Venture Capital

Part fund, part accelerator, Contrary Capital invests in student entrepreneurs

First circular Capital has both the Dorm Room Fund and the Graduate Fund. General Catalyst has Rough Draft Ventures. And Prototype Capital and a few other micro-funds focus on investing in student founders, but overall, there’s a shortage of capital set aside for entrepreneurs still making their route through school.

Contrary Capital, a soon-to-be San Francisco-based operation led by Eric Tarczynski, is raising $35 million to invest between $50,000 and $200,000 in students and recent college dropouts. The compact, which operates a summer accelerator app for its portfolio companies, closed on $2.2 million for its debut, proof-of-concept fund in 2018.

“We really care about the founders construction an impressive company who don’t have the proverbial rich uncle,” Tarczynski, a former founder and startup employee, told TechCrunch. “We thought, ‘What if there was a fund that could democratize access to both world-class capital and mentorship, and really increase the probability of victory for luminous university-based founders wherever they are?’ “

Contrary launched in 2016 with backing from Tesla co-founder Martin Eberhard, Reddit co-founder Steve Huffman, SoFi co-founder Dan Macklin, Twitch co-founder Emmett Shear, founding Facebook engineer Jeff Rothschild and MuleSoft founder Ross Mason. The compact has more than 100 “escapade partners,” or entrepreneurial students at dozens of college campuses that assist fill Contrary’s pipeline of deals.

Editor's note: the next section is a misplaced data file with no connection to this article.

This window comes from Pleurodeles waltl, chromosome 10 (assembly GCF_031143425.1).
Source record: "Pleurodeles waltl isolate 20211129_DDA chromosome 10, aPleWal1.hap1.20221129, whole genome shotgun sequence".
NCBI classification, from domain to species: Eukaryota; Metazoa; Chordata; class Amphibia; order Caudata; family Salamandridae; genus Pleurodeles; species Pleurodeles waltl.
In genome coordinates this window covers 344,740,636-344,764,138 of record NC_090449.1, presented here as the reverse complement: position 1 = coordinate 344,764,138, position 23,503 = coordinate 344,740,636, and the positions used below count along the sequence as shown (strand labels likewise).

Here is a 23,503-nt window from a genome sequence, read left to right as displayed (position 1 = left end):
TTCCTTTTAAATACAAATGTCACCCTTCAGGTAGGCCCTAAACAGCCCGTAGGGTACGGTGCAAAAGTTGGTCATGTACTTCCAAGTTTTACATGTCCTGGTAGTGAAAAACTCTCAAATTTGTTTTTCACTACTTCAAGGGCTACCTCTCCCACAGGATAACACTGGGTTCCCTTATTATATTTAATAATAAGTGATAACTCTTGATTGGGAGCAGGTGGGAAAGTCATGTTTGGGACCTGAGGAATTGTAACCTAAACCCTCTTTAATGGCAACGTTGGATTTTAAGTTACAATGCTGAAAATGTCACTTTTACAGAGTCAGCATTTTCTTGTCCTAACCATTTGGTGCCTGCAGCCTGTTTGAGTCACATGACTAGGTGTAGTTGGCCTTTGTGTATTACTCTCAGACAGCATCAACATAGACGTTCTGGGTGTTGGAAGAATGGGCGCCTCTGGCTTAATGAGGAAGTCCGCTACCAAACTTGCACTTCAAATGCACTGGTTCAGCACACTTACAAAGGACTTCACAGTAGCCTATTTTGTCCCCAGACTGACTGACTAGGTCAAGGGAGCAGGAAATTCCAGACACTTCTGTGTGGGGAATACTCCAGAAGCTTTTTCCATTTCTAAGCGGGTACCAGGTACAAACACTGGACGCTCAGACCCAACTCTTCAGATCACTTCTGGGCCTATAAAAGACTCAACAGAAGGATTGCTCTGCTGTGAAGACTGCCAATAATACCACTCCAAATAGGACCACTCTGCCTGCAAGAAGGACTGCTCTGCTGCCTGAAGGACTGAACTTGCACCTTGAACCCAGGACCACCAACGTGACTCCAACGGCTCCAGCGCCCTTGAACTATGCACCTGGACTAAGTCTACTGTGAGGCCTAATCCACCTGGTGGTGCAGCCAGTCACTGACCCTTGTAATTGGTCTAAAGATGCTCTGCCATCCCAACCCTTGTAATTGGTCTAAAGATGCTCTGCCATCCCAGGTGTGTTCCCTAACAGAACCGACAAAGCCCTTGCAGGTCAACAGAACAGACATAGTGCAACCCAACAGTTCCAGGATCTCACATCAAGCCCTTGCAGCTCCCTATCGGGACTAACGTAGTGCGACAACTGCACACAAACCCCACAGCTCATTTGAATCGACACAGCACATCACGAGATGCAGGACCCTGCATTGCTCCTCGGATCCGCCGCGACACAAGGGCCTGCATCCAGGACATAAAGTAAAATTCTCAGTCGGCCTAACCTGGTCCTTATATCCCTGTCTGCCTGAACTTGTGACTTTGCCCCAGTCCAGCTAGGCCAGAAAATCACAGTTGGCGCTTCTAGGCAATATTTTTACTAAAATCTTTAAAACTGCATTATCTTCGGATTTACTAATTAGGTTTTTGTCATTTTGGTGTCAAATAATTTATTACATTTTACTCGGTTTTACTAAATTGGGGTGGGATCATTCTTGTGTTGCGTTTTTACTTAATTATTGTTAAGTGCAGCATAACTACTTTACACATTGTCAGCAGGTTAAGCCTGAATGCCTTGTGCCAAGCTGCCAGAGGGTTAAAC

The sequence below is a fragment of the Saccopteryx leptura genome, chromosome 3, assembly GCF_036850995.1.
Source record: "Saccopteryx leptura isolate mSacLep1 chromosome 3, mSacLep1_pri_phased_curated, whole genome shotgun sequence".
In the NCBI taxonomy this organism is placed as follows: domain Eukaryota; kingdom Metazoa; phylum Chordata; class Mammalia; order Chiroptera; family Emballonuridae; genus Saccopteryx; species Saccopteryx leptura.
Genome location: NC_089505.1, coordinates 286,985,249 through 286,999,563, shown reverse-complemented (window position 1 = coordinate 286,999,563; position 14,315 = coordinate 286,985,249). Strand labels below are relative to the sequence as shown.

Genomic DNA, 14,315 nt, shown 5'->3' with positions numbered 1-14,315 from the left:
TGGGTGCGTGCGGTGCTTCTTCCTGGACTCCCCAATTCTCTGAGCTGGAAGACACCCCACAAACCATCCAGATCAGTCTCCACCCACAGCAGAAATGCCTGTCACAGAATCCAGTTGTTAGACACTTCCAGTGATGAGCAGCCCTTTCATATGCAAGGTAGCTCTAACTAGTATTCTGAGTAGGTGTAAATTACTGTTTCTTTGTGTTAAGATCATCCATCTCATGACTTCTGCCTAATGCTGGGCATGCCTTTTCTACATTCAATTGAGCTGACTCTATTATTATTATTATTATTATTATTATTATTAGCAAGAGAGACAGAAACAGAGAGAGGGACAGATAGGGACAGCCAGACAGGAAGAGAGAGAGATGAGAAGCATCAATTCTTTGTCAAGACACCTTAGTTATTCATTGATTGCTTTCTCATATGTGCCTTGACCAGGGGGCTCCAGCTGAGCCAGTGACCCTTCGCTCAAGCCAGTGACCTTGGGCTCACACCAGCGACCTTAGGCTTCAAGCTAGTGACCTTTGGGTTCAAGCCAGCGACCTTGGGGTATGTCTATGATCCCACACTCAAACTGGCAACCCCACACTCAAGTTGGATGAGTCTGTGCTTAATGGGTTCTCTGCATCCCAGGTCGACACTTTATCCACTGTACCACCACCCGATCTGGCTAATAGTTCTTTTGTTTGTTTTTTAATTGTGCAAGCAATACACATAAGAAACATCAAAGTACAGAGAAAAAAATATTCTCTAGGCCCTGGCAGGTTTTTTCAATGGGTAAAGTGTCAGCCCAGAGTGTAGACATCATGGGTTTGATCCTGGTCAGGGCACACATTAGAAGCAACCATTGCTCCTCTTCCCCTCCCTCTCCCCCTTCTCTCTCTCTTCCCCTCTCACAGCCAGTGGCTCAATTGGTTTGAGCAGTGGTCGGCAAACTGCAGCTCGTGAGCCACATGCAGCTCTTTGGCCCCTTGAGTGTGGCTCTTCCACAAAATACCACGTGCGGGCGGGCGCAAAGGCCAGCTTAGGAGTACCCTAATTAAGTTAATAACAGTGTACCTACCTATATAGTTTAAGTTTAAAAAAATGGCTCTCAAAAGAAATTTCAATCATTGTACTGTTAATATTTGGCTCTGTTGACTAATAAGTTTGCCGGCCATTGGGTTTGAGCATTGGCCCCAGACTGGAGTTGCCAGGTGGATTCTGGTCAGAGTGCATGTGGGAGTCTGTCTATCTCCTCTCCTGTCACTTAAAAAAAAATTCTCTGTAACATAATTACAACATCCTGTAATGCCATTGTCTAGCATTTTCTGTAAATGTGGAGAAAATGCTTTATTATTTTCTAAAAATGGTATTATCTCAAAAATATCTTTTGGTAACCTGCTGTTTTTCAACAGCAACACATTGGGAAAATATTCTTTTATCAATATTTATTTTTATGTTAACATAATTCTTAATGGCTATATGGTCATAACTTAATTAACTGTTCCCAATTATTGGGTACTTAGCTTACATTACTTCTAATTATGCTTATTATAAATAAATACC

Contrary Capital celebrating its Demo Day event last year

Last year, Contrary kicked off its summer accelerator, tapping 10 university-started companies to finish a Y Combinator -style app that culminates with a little, GP-only demo day. Admittedly, the roughly $100,000 investment Contrary deploys to its companies wouldn’t get your average Silicon Valley startup very far, but for students based in college towns across the U.S., it’s a game-changing deal.

“It gives you a tremendous amount of time to figure things out,” Tarczynski said, noting his own experience construction a company while still in school. “We are trying to push them. This is the first time in many cases that these people are working on their companies full-time. This is the first time they are going all in.”

Contrary invests a good amount of its capital in Berkeley, Stanford, Harvard and MIT students, but has made a concerted effort to provide capital to students at underrepresented universities, too. To date, the group has completed three investments in teams out of Stanford, two out of MIT, two out of University of California San Diego and one each at Berekely, BYU, University of Texas-Austin, University of Pennsylvania, Columbia University and University of California Santa Cruz.

“We wanted to have more come from the 40 to 50 schools across the U.S. that have comparable if not acceptable tech curriculums but are underserviced,” Tarczynski explained. “The only difference between Stanford and these others universities is just the volume. The caliber is just as high.”

Contrary’s portfolio includes Memora Health, the provider of productivity app for clinics; Arc, which is construction metal 3D-printing technologies to dispatch missile engines; and Deal motor, a platform for facilitating corporate voyage.

“We are one giant talent scout with all these non-identical nodes across the country,” Tarczynski added. “I’ve spent every waking time of my life the last eight years living and breathing university entrepreneurship … it’s beautiful clear to me who is an exceptional university-based founder and who is just caught up in the hype.”

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TechCrunch
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